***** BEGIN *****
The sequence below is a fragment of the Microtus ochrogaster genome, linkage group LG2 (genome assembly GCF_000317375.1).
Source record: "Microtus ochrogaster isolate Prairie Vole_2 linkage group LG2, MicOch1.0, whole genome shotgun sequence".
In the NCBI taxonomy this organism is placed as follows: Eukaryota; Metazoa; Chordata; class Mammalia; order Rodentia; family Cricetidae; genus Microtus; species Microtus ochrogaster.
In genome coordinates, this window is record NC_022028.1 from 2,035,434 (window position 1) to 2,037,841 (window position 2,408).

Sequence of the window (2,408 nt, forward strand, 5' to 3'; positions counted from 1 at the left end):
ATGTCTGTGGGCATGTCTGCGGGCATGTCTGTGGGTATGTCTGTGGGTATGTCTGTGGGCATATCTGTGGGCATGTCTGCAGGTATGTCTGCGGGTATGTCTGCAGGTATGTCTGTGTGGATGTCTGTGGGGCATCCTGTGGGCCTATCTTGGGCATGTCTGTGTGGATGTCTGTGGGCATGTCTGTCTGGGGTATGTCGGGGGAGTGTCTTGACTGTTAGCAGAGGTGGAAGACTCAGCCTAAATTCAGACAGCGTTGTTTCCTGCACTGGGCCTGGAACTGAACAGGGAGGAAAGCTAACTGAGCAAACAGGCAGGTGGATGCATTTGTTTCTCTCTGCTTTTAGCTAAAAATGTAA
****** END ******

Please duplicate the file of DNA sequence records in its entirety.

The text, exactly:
The sequence below is a fragment of the Microtus ochrogaster genome, linkage group LG2 (genome assembly GCF_000317375.1).
Source record: "Microtus ochrogaster isolate Prairie Vole_2 linkage group LG2, MicOch1.0, whole genome shotgun sequence".
In the NCBI taxonomy this organism is placed as follows: Eukaryota; Metazoa; Chordata; class Mammalia; order Rodentia; family Cricetidae; genus Microtus; species Microtus ochrogaster.
In genome coordinates, this window is record NC_022028.1 from 2,035,434 (window position 1) to 2,037,841 (window position 2,408).

Sequence of the window (2,408 nt, forward strand, 5' to 3'; positions counted from 1 at the left end):
ATGTCTGTGGGCATGTCTGCGGGCATGTCTGTGGGTATGTCTGTGGGTATGTCTGTGGGCATATCTGTGGGCATGTCTGCAGGTATGTCTGCGGGTATGTCTGCAGGTATGTCTGTGTGGATGTCTGTGGGGCATCCTGTGGGCCTATCTTGGGCATGTCTGTGTGGATGTCTGTGGGCATGTCTGTCTGGGGTATGTCGGGGGAGTGTCTTGACTGTTAGCAGAGGTGGAAGACTCAGCCTAAATTCAGACAGCGTTGTTTCCTGCACTGGGCCTGGAACTGAACAGGGAGGAAAGCTAACTGAGCAAACAGGCAGGTGGATGCATTTGTTTCTCTCTGCTTTTAGCTAAAAATGTAA